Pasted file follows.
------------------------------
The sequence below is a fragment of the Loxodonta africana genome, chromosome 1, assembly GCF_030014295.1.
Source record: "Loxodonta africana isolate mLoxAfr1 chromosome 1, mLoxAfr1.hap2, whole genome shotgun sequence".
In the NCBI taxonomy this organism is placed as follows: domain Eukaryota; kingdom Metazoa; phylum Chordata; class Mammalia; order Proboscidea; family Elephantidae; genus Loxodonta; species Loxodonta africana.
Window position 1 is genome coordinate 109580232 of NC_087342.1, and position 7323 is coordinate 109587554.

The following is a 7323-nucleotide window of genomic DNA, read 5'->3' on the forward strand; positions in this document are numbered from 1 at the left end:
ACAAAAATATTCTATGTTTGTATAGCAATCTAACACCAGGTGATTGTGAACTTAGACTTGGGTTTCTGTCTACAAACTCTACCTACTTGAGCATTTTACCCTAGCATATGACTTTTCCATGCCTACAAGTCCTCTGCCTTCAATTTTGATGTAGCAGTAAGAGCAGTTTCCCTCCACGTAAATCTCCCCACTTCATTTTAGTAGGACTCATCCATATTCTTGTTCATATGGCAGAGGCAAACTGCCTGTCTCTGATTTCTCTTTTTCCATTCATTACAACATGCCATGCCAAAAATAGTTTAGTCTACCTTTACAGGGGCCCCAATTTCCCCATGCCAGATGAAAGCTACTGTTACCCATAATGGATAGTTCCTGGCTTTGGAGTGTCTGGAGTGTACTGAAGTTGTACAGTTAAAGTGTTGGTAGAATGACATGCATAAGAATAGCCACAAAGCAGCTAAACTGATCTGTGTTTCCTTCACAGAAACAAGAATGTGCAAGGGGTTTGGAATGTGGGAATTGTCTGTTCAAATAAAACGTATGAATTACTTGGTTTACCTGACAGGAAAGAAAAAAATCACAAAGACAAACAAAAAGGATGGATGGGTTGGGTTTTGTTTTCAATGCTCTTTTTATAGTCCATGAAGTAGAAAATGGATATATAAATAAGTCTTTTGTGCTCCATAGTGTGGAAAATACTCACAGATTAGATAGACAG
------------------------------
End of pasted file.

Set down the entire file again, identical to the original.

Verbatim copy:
The sequence below is a fragment of the Loxodonta africana genome, chromosome 1, assembly GCF_030014295.1.
Source record: "Loxodonta africana isolate mLoxAfr1 chromosome 1, mLoxAfr1.hap2, whole genome shotgun sequence".
In the NCBI taxonomy this organism is placed as follows: domain Eukaryota; kingdom Metazoa; phylum Chordata; class Mammalia; order Proboscidea; family Elephantidae; genus Loxodonta; species Loxodonta africana.
Window position 1 is genome coordinate 109580232 of NC_087342.1, and position 7323 is coordinate 109587554.

The following is a 7323-nucleotide window of genomic DNA, read 5'->3' on the forward strand; positions in this document are numbered from 1 at the left end:
ACAAAAATATTCTATGTTTGTATAGCAATCTAACACCAGGTGATTGTGAACTTAGACTTGGGTTTCTGTCTACAAACTCTACCTACTTGAGCATTTTACCCTAGCATATGACTTTTCCATGCCTACAAGTCCTCTGCCTTCAATTTTGATGTAGCAGTAAGAGCAGTTTCCCTCCACGTAAATCTCCCCACTTCATTTTAGTAGGACTCATCCATATTCTTGTTCATATGGCAGAGGCAAACTGCCTGTCTCTGATTTCTCTTTTTCCATTCATTACAACATGCCATGCCAAAAATAGTTTAGTCTACCTTTACAGGGGCCCCAATTTCCCCATGCCAGATGAAAGCTACTGTTACCCATAATGGATAGTTCCTGGCTTTGGAGTGTCTGGAGTGTACTGAAGTTGTACAGTTAAAGTGTTGGTAGAATGACATGCATAAGAATAGCCACAAAGCAGCTAAACTGATCTGTGTTTCCTTCACAGAAACAAGAATGTGCAAGGGGTTTGGAATGTGGGAATTGTCTGTTCAAATAAAACGTATGAATTACTTGGTTTACCTGACAGGAAAGAAAAAAATCACAAAGACAAACAAAAAGGATGGATGGGTTGGGTTTTGTTTTCAATGCTCTTTTTATAGTCCATGAAGTAGAAAATGGATATATAAATAAGTCTTTTGTGCTCCATAGTGTGGAAAATACTCACAGATTAGATAGACAG